The book The Botany of Desire is separated into four parts: Apple, Tulip, Marijuana, and Potato. Each portion was dedicated to the history of the plant and a philosophical exploration of its relationship with humans. The author Michael Pollan made many references to Apollo: the god of healing and medicine, and Dionysus: the Greek god of wine and the inducer of such emotions as ecstasy.
Michael Pollan began his book with a narrative about John Chapman (Johnny Appleseed) riding down the river on a canoe with a sack of black apple seeds at his side. His plan was to plant a tree nursery by each settlement that he passed. The fruit from those trees were not grown for eating; rather, they were destined for the production of hard apple cider. These small, bitter apples were known as “spitters”. The selective breeding of sweet apples did not start until much later. These farmers used a special technique known as grafting. The farmer would cut a twig from a desired tree and remove a small, wedged-shaped chunk of wood from another tree. Then he/she would place the twig into the other and bind it with twine. With the new branch attached, the tree would flourish and produce the desired apples.
The second section of The Botany of Desire was about the beautiful, vibrant tulip. The tulip was first cultivated in Persia. During the Middle Ages the Dutch incorporated the tulip into their culture. They grew a wide variety of tall, short, pink, maroon, and black. The most prized tulips in those times though, were striped. A virus known as Myzus persicae caused the rare pattern on striped tulips. The tulip actually consists of two colors: a base color and an added color (known as the Anthocyanin). Myzus persicae prevented the Anthocyanin from blending with the base color, resulting in the majestic striped tulip.
At the height of the tulip craze, some tulips (such as the “Semper Augustus” or the “Queen of Night”) cost as much as 1,800 guilders. In 1637, the “speculative bubble” burst: the tulip became worthless. The bottom fell out of the tulip market, and the once great flower that captivated the Dutch diminished to become the plain, ordinary flower that we call the tulip today.
The next chapter of The Botany of Desire was about Cannabis (Marijuana). The effect on humans of consuming this plant is a form of intoxication. THC is the active compound that causes this. THC specifically affects the cannabinoid receptors in the brain. The purpose of cannabinoids is not well understood, but it is theorized that cannabinoids filter the human perception of reality. Everything you sense every second of every day is not necessarily consciously processed. All that you are sensing is what you wish to sense, or require to sense in order to survive. The THC in cannabis is thought to imitate the cannabinoids in the human brain. This may actually be an evolutionary advantage. Cannabinoids may block out severe pain, unneeded memories, or useless sensory information.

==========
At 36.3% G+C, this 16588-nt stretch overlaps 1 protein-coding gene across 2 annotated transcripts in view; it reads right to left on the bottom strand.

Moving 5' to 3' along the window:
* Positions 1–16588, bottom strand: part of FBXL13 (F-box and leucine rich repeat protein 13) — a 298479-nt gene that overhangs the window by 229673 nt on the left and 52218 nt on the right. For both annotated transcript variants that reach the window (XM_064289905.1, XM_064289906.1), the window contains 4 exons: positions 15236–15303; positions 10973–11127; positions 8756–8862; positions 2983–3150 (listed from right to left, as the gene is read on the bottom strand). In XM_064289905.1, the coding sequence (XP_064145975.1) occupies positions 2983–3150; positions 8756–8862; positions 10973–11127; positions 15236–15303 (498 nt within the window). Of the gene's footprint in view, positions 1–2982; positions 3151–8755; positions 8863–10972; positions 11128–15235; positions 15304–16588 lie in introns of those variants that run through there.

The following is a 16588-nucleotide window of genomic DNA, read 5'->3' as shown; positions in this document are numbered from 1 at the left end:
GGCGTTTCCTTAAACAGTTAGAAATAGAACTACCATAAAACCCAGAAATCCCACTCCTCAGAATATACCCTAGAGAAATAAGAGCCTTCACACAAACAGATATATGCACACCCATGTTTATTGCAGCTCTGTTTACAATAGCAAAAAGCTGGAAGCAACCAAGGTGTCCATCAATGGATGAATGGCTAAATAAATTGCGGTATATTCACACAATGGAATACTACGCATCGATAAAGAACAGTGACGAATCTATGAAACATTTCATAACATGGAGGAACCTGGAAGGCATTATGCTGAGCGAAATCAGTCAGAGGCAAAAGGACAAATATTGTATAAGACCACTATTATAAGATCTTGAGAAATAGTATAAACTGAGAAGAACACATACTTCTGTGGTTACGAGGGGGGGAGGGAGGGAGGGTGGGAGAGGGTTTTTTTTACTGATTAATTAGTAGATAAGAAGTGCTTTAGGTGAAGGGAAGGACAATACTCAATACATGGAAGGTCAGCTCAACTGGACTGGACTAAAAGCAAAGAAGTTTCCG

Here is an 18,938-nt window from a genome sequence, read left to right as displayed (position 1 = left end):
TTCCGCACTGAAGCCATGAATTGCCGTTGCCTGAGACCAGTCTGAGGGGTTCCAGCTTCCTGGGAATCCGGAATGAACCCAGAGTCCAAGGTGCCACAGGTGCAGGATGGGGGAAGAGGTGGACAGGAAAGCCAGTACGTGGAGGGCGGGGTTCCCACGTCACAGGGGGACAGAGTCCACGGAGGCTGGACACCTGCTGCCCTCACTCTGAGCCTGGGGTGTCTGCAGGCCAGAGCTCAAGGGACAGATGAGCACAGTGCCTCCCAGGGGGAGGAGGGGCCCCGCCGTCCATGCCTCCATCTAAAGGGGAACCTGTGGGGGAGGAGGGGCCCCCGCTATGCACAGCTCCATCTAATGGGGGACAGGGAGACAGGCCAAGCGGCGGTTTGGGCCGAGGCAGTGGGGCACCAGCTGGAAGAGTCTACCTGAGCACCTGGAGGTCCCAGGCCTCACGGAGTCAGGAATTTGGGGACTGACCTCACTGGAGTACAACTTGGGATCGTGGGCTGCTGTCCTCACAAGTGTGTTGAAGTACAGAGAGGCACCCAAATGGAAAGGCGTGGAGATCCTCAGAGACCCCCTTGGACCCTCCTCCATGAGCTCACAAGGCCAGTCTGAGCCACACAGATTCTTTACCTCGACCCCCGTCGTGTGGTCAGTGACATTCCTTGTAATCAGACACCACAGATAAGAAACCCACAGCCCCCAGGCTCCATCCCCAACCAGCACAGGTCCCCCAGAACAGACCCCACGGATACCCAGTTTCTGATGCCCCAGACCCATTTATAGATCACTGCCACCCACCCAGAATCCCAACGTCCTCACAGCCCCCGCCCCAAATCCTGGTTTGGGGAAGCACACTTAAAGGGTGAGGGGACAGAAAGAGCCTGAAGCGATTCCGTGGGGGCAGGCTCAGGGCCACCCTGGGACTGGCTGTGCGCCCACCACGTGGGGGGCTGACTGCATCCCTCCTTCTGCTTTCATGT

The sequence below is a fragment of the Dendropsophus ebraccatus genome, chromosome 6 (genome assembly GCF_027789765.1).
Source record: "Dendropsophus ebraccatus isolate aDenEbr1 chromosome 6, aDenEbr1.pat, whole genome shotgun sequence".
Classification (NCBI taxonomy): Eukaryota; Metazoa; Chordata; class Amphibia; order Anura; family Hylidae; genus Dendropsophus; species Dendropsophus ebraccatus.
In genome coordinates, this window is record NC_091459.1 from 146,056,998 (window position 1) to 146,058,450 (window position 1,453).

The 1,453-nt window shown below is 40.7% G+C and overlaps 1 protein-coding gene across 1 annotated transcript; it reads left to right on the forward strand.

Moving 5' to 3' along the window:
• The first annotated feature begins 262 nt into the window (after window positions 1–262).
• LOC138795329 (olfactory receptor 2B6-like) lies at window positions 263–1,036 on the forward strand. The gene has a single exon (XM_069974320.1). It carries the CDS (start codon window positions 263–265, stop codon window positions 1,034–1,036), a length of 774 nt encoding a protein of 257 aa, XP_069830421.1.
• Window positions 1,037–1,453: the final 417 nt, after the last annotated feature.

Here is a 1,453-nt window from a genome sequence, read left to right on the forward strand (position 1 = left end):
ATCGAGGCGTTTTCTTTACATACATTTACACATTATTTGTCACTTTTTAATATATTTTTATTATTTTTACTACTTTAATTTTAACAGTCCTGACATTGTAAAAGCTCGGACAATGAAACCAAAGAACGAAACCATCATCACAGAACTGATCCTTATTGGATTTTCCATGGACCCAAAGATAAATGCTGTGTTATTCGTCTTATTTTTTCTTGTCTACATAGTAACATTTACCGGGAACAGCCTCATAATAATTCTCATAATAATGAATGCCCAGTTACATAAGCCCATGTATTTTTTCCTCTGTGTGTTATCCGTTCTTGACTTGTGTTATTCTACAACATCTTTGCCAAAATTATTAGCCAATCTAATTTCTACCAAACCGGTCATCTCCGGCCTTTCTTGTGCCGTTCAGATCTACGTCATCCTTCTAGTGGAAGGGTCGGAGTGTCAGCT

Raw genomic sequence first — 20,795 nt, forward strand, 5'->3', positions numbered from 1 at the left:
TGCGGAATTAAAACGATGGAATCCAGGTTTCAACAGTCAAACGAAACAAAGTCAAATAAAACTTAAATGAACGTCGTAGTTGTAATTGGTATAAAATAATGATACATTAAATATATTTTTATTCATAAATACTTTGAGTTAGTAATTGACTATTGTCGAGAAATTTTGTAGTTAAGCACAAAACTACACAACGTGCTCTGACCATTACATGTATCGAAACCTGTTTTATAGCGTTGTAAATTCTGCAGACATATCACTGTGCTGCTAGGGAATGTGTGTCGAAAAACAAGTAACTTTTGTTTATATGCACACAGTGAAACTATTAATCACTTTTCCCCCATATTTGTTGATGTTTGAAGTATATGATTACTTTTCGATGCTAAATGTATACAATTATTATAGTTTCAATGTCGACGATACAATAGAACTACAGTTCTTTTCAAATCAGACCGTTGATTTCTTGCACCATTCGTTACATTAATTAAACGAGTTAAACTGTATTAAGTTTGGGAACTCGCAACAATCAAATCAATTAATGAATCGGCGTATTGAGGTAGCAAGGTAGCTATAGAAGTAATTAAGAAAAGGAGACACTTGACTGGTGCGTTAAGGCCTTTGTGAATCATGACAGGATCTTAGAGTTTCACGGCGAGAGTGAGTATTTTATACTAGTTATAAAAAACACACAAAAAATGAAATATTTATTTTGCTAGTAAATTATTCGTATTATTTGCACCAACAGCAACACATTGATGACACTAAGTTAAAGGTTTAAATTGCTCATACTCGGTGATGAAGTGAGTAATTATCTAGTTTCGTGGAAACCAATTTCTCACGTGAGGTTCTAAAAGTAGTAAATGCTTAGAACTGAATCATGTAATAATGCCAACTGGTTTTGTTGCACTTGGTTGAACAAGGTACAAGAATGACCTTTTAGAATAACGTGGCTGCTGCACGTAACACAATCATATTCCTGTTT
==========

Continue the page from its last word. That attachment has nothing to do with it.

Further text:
From an ecological standpoint, why would a plant produce such a chemical? It is possible that, in the beginning, this chemical was used to ward off consumers such as insects or large animals. It is also possible that these plants have developed this chemical in order to attract growers. It has long been known that humans have had a desire to alter their perceptions of reality (such as young children spinning around in circles, alcoholic beverages, or illegally drugs.) And because of our craving for this, plants such as Marijuana may consider it in their interest to exchange the psychological effects of THC for the care and nurturing of humans.
The final chapter of The Botany of Desire was about the potato. This section of the book began with Michael Pollan contemplating the merits of his newly purchased genetically modified “NewLeaf”. This potato variety contains a gene borrowed from Bacillus thuringiensis (or “Bt” for short), which protects the plant from insects without the help of pesticides. The Bt gene is inserted into the potato either by injecting the plant with Agrobacterium, or literally shooting it with a small caliber rifle (the stainless steel bullets are dipped in a DNA solution). When Michael Pollan bought the NewLeaf potatoes he was specifically told not to plant new potatoes from the resulting crops; they were the intellectual property of Monsanto.
When Europeans discovered
I liked most every aspect of The Botany of Desire. There were a few portions that were filled with tough vocabulary and complex philosophical ideas. I enjoyed the fresh new ideas that Michael Pollan presented and the way he presented them. The thought that flowers could have so much power over man or the immense consequences of potato monoculture are purely fascinating. This book was great to read because it answered many very deep questions and unveiled even more.
So is the long thought theory that we—humankind—are in control of nature? Are we truly in control of our apple trees, tulip gardens, Marijuana plants, or Potato crops? It would seem that since the discovery of farming we have never been in true control of plants. Rather, that they have been in control of us…